You should note that the number of GPOs that are applied to a user affects the logon processing time. (Similarly, the number of GPOs applied to a computer affects boot time). The greater the number of associated GPOs, the longer logon will take to process them. During logon time, each GPO from the user's site, domain, and organizational unit hierarchy is applied, provided the user has both the Read ACE and the Apply Group Policy ACE. Note that if the Apply Group Policy ACE is not set, but the Read ACE is, the GPO will still be processed (although not applied), thus impacting logon time. Therefore, if you implement filtering based on security groups, you should also clear Read Access for those users that you clear Apply Group Policy for.
Minimize the Use of the Block Policy Inheritance Feature
As mentioned previously, you can prevent Group Policy settings of parent Active Directory containers from affecting users and computers in lower-level parent Active Directory containers. This is a useful and powerful feature that you should use judiciously only when a particular situation requires it. Blocking the inheritance of policy from parent Active Directory containers can complicate troubleshooting policy.
Minimize the Use of the Enforce Feature
You can also ensure that the policy settings you specify in a given GPO at a higher-level parent Active Directory container are enforced on lower-level parent Active Directory containers by using the Enforce option. Only use this powerful feature when circumstances require it. Overuse of this feature with other related features, such as Block Policy Inheritance, can complicate troubleshooting policy.
Use Loopback Processing Only When Necessary
You can set User Configuration per computer and thus override user-specific policy settings with computer-specific policy settings. This is useful when you want to provide a specific desktop configuration regardless of which users log on to the computer, such as a kiosk or other public terminal. To set User Configuration per computer, you would use the Administrative Templates node under Computer Configuration in the Group Policy Object Editor. For more information about this feature, see Group Policy Loopback Support.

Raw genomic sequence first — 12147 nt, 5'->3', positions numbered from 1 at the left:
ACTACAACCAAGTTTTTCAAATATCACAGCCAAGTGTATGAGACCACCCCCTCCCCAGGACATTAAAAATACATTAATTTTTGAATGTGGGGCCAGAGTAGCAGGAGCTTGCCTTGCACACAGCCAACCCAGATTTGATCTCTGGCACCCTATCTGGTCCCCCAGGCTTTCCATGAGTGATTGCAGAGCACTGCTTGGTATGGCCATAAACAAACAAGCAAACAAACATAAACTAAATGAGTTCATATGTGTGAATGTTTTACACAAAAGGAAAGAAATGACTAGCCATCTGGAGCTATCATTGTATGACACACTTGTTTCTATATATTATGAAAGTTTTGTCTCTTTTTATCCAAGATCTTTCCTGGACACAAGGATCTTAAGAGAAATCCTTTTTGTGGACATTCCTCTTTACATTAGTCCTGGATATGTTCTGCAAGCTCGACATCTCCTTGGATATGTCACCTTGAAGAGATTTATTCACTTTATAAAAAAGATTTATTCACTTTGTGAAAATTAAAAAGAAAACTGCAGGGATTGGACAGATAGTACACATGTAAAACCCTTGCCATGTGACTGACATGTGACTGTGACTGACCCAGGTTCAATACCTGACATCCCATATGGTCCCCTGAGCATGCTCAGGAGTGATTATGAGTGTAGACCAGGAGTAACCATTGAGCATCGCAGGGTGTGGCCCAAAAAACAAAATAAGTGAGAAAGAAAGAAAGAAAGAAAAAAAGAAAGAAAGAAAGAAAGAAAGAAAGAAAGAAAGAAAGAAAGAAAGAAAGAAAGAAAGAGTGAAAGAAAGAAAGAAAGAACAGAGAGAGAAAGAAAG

Avoid Using Cross-Domain GPO Assignments
Although you can assign GPOs from different domains to a single Active Directory container if a particular situation requires it, you should note that in such cases Group Policy processing would be slower. This is because domain boundaries are crossed.
Avoid Editing the Default Domain GPO
Instead of editing the default domain GPO, create a new GPO, link it to the domain GPO, and set the new GPO to have precedence over the default domain GPO.
This section presents several models of GPO design. These examples are not intended as guidelines, but they do illustrate various ways to approach GPO design. In most corporate environments, administrators may use a combination of these or similar models, tailored to their business requirements.
The key overriding approaches are either functional or geographic models. The rest are usually variants of those.
Layered GPO Design Model
The objective of this design model is to create GPOs based on a layered approach. This approach optimizes maintenance of GPOs and facilitates delegation.
The following graphic illustrates an example of this model.
Monolithic GPO Design Model
The objective of this design is to create GPOs based on a monolithic design—an approach that reduces the number of GPOs that apply to a user and/or computer but may not be optimal for delegation.
The following graphic illustrates an example of the monolithic GPO model.
Single Policy Type GPO Design Model